The ‘Selfie Generation’, which shares every detail of their lives online, doesn’t realize that giving away too much information can have serious consequences.
The post Belong to the ‘selfie’ generation? You are probably oversharing appeared first on We Live Security.
Now the favorite past time of some (namely taking selfies!) might actually become a legit payment method for MasterCard users. The company is experimenting with a feature called ID Check, which would scan your face (or your fingerprint, depending on what you choose) in order to approve an online purchase. Basically they are trying to go full blown biometric.
Ajay Bhalla, the MasterCard executive who’s in charge of the new payment methods told CNN: “The new generation, which is into selfies … I think they’ll find it cool. They’ll embrace it.“
Why MasterCard would do something like that? Definitely not only to please us youngster, but also to cut down fraud, it seems. The US trial is supposed to start very soon with a limited customer base of 500. The launch will follow sometime after that.
If you’re afraid that you’ll need a selfie stick in order to make payments with your MasterCard in the future, don’t worry too much: The way the system is described you’ll just install the MasterCard app, purchase something, and once you want to pay a pop up appears. Now you can choose to complete the payment with a fingerprint scan or via said selfie. According to CNN “you stare at the phone — blink once — and you’re done. MasterCard’s security researchers decided blinking is the best way to prevent a thief from just holding up a picture of you and fooling the system.” Easy peasy, right?
Well, let’s see how it will work out and what’s next: Bhalla also said that MasterCard is experimenting with voice recognition and approving transactions by recognizing your heartbeat …
The post Shopping via Selfie is the next thing … appeared first on Avira Blog.
2014 has been a monumental year for technology, from drones becoming commonplace, to a landing on a comet, and the mobile industry is no exception.
Here are my favourite moments from the mobile world over the last 12 months:
That Oscars Selfie
The Oscars selfie has to go down as the tipping point in the phenomena that is ‘taking a selfie’, so much so, that it even (briefly) broke Twitter with over 3 million retweets.
While the word “selfie” was added to the Oxford English Dictionary back in August 2013, this was the year that the craze really went into full swing. For one thing, a “selfie stick” is now an actual thing. While some of us have ultimately found it painful to endure all the oversharing, the selfie even became a force for good.
Emma Watson’s ‘he for she’ campaign for gender equality was backed by some famous faces, including Russell Crowe, and how did they show their support, with a selfie, of course.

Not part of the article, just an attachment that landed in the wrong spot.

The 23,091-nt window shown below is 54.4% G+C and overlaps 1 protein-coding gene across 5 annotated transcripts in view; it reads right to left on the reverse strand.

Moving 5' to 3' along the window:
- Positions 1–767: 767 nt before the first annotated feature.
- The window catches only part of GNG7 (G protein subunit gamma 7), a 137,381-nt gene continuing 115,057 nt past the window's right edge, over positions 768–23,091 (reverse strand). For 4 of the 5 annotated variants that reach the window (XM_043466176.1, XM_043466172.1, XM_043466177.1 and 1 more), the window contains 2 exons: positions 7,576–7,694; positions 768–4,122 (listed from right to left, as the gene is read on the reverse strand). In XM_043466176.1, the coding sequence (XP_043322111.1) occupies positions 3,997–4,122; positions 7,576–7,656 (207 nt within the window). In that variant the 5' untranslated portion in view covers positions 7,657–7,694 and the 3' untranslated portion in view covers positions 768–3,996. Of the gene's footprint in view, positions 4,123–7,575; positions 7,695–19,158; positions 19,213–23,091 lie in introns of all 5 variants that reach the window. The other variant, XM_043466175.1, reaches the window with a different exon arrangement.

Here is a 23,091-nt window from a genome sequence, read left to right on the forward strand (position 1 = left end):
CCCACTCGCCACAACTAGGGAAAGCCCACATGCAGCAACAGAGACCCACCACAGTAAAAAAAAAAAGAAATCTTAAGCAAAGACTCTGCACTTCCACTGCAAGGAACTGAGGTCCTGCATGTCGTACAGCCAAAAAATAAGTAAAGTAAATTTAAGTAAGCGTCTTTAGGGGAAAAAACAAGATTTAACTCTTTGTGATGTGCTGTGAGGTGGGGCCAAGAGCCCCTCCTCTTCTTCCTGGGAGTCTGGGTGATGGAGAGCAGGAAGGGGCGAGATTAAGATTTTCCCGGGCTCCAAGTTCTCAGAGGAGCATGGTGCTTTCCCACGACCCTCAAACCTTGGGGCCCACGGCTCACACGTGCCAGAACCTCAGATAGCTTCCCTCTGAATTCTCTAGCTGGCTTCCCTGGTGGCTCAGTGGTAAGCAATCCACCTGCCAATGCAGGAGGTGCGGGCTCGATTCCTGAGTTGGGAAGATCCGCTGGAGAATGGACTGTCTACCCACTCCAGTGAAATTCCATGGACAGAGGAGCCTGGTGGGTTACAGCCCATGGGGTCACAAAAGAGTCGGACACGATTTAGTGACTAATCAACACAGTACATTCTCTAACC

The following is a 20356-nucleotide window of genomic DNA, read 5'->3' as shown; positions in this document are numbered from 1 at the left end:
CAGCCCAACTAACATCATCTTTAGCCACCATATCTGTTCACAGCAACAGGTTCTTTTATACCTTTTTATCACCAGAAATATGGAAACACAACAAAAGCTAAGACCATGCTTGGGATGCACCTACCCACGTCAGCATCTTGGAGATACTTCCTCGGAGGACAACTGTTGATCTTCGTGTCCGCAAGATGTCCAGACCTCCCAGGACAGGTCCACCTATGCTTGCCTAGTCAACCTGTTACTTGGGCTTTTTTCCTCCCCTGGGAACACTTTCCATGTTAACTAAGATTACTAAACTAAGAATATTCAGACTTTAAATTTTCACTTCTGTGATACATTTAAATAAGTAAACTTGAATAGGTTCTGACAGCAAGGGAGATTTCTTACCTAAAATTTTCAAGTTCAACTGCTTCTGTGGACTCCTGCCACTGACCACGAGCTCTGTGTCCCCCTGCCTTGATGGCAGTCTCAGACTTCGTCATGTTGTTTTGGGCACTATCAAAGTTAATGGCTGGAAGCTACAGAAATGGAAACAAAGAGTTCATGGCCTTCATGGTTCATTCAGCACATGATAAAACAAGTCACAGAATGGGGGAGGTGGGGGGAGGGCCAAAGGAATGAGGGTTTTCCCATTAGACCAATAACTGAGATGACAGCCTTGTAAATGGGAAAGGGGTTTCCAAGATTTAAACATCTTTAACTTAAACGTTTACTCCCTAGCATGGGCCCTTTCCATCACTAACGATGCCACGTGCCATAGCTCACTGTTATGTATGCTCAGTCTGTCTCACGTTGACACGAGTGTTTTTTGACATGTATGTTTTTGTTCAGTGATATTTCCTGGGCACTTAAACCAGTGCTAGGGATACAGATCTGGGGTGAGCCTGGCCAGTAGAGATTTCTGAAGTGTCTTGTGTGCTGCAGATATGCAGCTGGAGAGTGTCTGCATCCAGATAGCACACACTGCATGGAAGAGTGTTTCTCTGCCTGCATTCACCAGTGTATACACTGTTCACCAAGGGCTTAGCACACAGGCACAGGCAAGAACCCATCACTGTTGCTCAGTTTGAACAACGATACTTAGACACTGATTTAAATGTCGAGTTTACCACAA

The highlight of my selfie calendar was however, this majestic photobomb, by none other that HRH Queen Elizabeth II.
Ice bucket challenge
Mobile sharing hit another high this year with the Ice Bucket Challenge, raising awareness and money for ALS the charity dedicated to fighting Amyotrophic Lateral Sclerosis. Love it or hate it, the challenge, through the power of the humble mobile raised more than £2.7 million for the charity.
It went global and attracted some high profile participants. My favorite has to be this fantastic take on the challenge, by Bill Gates after being challenged by none other than Mark Zuckerberg.
Bill Gates Ice Bucket Challenge
Then came the biggest news of the year, the launch of Apple’s iPhone 6 and iPhone 6 Plus. Rumors saw mega-fans waited outside stores a week before any official announcement had been made. Charity Depaul even got in on the queuing action, by auctioning off their 5th place spot in the queue on London’s Regent Street on eBay for £570, although one New Yorker reportedly sold their spot for a whopping $2500.
The iPhone 6 Plus has one of the largest smartphone screens on the market, bridging the ever narrowing gap between phones and tablets and joining a whole new world of “Phablets”. With no signs pointing toward phones going back to their teeny tiny early noughties past, like “selfie”, “phablet” might find its way into the dictionary soon.
2014 was the year I finally saw the light and downloaded Uber. This clever cab calling service caused quite a stir when it went live in my home city of London. The city came to a standstill as drivers of London’s traditional black cab service went on strike with over 10,000 cab drivers bringing the city to a standstill by parking in Trafalgar square.
While black cabs are as synonymous with London as red buses, I have to admit to being a total Uber convert. As someone who reluctantly and rarely booked taxis in the past, due mainly to the expense, Uber has come along and saved the day. Both in London and whilst travelling, I’ve used Uber to get to and from airports or get home on a night out, at a fraction of the price than I would normally expect. And it’s not just me who’s happy. While Uber may have its issues, the drivers I speak to seem genuinely enthused by the app. Many enjoy the freedom of working as much or as little as they want, or just earning extra money on the side.
Mobile Walking Lane
And finally, my favorite mobile moment of the year comes from the Chinese, who in 2014 introduced a mobile walking lane on the sidewalk. So you can now safely wobble along staring down at your mobile, at a luxurious pace, without getting in anyone’s way. I’ve long thought about campaigning for a “fast walkers lane” in London, so would be more than happy to see the slow walkers keeping to their side of the pavement!